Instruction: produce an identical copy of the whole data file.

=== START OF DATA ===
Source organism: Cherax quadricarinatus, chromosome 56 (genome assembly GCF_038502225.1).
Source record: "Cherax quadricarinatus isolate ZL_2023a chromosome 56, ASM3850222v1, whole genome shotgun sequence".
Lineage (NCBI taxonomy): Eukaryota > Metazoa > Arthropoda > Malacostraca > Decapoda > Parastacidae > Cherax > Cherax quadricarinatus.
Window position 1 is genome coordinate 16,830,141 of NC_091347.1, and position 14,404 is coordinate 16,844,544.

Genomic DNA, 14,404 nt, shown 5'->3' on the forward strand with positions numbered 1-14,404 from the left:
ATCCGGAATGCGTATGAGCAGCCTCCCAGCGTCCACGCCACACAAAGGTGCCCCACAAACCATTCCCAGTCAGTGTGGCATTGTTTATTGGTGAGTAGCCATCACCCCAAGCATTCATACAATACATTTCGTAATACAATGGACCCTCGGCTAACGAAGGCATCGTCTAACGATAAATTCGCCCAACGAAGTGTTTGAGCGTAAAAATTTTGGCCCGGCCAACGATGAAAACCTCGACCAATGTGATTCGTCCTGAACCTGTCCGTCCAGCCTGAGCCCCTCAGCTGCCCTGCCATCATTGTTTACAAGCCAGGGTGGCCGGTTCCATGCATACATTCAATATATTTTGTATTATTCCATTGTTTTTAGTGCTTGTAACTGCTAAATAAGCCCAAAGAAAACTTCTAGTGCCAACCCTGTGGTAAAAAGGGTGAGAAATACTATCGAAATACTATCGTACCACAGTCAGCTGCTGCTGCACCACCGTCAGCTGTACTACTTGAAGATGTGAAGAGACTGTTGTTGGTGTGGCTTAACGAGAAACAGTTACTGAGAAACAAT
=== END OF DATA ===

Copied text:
Source organism: Cherax quadricarinatus, chromosome 56 (genome assembly GCF_038502225.1).
Source record: "Cherax quadricarinatus isolate ZL_2023a chromosome 56, ASM3850222v1, whole genome shotgun sequence".
Lineage (NCBI taxonomy): Eukaryota > Metazoa > Arthropoda > Malacostraca > Decapoda > Parastacidae > Cherax > Cherax quadricarinatus.
Window position 1 is genome coordinate 16,830,141 of NC_091347.1, and position 14,404 is coordinate 16,844,544.

Genomic DNA, 14,404 nt, shown 5'->3' on the forward strand with positions numbered 1-14,404 from the left:
ATCCGGAATGCGTATGAGCAGCCTCCCAGCGTCCACGCCACACAAAGGTGCCCCACAAACCATTCCCAGTCAGTGTGGCATTGTTTATTGGTGAGTAGCCATCACCCCAAGCATTCATACAATACATTTCGTAATACAATGGACCCTCGGCTAACGAAGGCATCGTCTAACGATAAATTCGCCCAACGAAGTGTTTGAGCGTAAAAATTTTGGCCCGGCCAACGATGAAAACCTCGACCAATGTGATTCGTCCTGAACCTGTCCGTCCAGCCTGAGCCCCTCAGCTGCCCTGCCATCATTGTTTACAAGCCAGGGTGGCCGGTTCCATGCATACATTCAATATATTTTGTATTATTCCATTGTTTTTAGTGCTTGTAACTGCTAAATAAGCCCAAAGAAAACTTCTAGTGCCAACCCTGTGGTAAAAAGGGTGAGAAATACTATCGAAATACTATCGTACCACAGTCAGCTGCTGCTGCACCACCGTCAGCTGTACTACTTGAAGATGTGAAGAGACTGTTGTTGGTGTGGCTTAACGAGAAACAGTTACTGAGAAACAAT